Picky Eating: How Common Is It, And Is It More Prevalent in Children With Autism?

A recent study from The Journal of Pediatrics discovered that children with Autism Spectrum Disorders are more likely to be picky eaters and may be at risk for suboptimal nutrition¹.   Children with Autism Spectrum Disorders were found to have increased occurrences of food refusal and more limited food repertoires.  Other research has estimated that one third of mothers felt their infant had feeding difficulties in the first four months of life and one in four mothers at routine pediatrician visits expressed concerns with their child’s feeding skills².  The statistics show nearly 25% of typically developing children and 80% of developmentally delayed children will demonstrate characteristics of a feeding disorder³.  Anecdotally it appears that more and more kids are becoming selective about their diets.  While picky eaters are difficult to feed, it becomes a larger issue when the amount of selectiveness increases and they become problem feeders.  Problem feeders often have severely restricted food repertoires (less than 20 foods), fall apart at mealtimes especially when presented with new foods, and will refuse entire categories of food textures.  Parents of problem feeders report their child may restrict their diet by any of the following characteristics: color, brand name, presentation style, shape, or texture.  Without effective intervention, the consequences of a feeding disorder can lead to further health complications and increased family tensions.

The management of feeding disorders should involve a team of professionals to evaluate and treat the child and family.  Specialists such as gastroenterologists, dietitians, psychologists, occupational therapists, and speech-language pathologists with expertise in feeding disorders will provide medical management, nutritional counseling, behavioral strategies, oral-motor and feeding therapy, and parent education and support.

Tell us what frustrations do you experience at mealtimes? 

Tell us, does your child display any signs of picky eating and if so, how do you handle it?

1 Bandini LG, Anderson SE, Curtin C, Cermak S, Evans EW, Scampini R, Maslin M, Must A.   Food Selectivity in Children with Autism Spectrum Disorders and Typically Developing Children. J Ped. 2010 April; Article in Press DOI: 10.1016/j.jpeds.2010.02.013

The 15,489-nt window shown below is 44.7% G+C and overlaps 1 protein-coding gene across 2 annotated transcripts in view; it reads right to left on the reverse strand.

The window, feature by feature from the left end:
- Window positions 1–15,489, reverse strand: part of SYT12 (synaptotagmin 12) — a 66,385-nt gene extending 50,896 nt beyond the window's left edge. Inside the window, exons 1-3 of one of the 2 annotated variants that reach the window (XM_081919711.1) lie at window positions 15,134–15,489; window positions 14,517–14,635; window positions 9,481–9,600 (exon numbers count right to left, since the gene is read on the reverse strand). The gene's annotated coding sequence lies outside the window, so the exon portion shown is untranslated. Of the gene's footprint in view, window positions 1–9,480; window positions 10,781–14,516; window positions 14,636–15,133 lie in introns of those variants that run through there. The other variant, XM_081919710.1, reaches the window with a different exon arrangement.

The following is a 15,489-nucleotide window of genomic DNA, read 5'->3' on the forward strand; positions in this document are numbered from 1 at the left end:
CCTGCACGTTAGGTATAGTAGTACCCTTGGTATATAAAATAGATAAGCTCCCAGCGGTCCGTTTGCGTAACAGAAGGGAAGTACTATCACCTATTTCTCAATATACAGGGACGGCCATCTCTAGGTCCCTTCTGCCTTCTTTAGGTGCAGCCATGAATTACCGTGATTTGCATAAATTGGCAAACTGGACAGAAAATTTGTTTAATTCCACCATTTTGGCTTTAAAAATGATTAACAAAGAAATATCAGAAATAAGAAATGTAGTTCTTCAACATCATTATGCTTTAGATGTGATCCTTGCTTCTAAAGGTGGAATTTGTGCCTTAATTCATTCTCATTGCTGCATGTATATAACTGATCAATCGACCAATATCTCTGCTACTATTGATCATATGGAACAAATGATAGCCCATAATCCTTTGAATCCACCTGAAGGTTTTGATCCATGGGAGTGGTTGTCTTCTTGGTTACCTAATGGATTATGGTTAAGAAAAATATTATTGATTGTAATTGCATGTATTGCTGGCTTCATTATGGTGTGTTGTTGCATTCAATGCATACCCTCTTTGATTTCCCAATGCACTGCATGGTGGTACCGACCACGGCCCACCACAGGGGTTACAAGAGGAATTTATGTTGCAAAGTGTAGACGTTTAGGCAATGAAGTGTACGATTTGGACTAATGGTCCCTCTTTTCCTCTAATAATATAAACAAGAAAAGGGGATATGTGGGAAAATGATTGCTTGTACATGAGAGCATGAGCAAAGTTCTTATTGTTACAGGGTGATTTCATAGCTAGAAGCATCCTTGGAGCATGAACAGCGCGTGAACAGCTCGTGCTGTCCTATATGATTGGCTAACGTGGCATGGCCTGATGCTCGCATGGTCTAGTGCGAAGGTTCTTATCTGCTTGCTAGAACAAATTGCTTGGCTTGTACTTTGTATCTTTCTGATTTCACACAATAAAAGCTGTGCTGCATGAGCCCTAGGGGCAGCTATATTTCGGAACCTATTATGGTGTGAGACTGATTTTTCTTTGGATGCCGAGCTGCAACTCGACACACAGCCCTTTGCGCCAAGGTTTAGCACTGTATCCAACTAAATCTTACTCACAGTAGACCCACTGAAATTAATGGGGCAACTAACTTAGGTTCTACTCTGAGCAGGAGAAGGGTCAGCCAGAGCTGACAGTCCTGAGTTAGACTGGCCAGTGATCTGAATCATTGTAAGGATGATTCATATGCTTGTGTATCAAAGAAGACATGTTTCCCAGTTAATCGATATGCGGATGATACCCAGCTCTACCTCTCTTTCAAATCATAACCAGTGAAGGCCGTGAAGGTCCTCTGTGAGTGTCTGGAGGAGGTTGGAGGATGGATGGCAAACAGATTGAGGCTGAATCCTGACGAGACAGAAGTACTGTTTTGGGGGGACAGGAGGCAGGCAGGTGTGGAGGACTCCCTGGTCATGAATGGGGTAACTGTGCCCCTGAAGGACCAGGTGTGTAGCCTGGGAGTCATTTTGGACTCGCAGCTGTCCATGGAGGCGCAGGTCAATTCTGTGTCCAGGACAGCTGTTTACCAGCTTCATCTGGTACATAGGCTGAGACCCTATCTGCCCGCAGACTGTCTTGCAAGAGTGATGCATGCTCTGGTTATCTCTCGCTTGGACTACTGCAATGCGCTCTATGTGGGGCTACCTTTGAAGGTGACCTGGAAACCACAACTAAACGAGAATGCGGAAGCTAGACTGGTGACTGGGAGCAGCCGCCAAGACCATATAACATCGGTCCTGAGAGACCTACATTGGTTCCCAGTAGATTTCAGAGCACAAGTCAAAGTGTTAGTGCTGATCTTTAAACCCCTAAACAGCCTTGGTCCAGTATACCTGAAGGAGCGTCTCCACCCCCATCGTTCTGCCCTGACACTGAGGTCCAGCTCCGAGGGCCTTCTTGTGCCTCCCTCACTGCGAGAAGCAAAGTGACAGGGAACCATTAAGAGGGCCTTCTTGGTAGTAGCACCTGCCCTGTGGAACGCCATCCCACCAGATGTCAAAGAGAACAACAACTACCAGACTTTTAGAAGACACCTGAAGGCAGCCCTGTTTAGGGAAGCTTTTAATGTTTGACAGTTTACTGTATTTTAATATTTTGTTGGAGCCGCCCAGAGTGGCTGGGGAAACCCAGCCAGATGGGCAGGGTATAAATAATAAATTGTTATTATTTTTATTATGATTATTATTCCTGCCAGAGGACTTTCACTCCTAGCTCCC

2 Lewinsohn PM, Denoma JM, Gau JM, Joiner TE, Striegel-Moor R, Bear P, Lamoureux B. Problematic Eating and Feeding Behaviors of 36-Month Old Children. Int J Eat Disord. 2005 November; 38(3): 208-219.

3 Manikam R, Perman JA. Pediatric Feeding Disorders. J Clin Gastroenterol. 2000 Jan; 30(1): 34-46

5 replies
  1. Deborah
    Deborah says:

    Abby, thank you for sharing this professional insight. I have 5 kids of my own and can tell you that one of them waas such a picky eater when he was very young and it was a telling sign that I knew I had to look into. He ended being quite a hypersensitive child in many ways, and the intolerance to many tastes and feels in his mouth was one of them. We have to listen and look at all of the “red flags” our kids give us from a very young age.

    Reply
  2. Raquel Bassuk
    Raquel Bassuk says:

    I agree with picky eating being a red flag. It is easiest to ignore these and wait “the baby will outgrow it”; however, the earlier we pay attention and intervene apppropriately, the better the chance for improvement and even cure with comprehensive therapeutic services. I have five children and have always practiced what I preach.

    Reply
    • Abby
      Abby says:

      Raquel,
      Thanks for posting! Yes, throughout my experience, when pediatricians tell parents to wait for the child to “outgrow” his/her picky eating, parents listen to this advice. The problem is that as a child develops, there are “windows of development” that are optimal times for a child to develop certain feeding skills. If those windows are missed, then the child will have a more difficult time learning these skills. You are exactly right when you say, “the earlier we pay attention and intervene appropriately, the better the chance for improvement!”

      Reply
  3. Chani (Ann) Richter
    Chani (Ann) Richter says:

    I have an 8 yr old son who is in the spectrum of autism but is ,thankfully, emerging. He never displayed resistance to normal healthy food. He does, however, love candy and would eat it all day if it were available. Nothing unusual.

    Reply
    • Abby
      Abby says:

      Ann,
      I’m so glad you shared your story. Thank you! You are right when you say it’s nothing unusual for your child to want to eat candy. Children do often have a preference for sweet tastes and candy will certainly meet that need! It sounds like you do a great job of offering your child a healthy diet. Do you have any suggestions for parents of children that might not like healthy foods as much as your child?

      Reply

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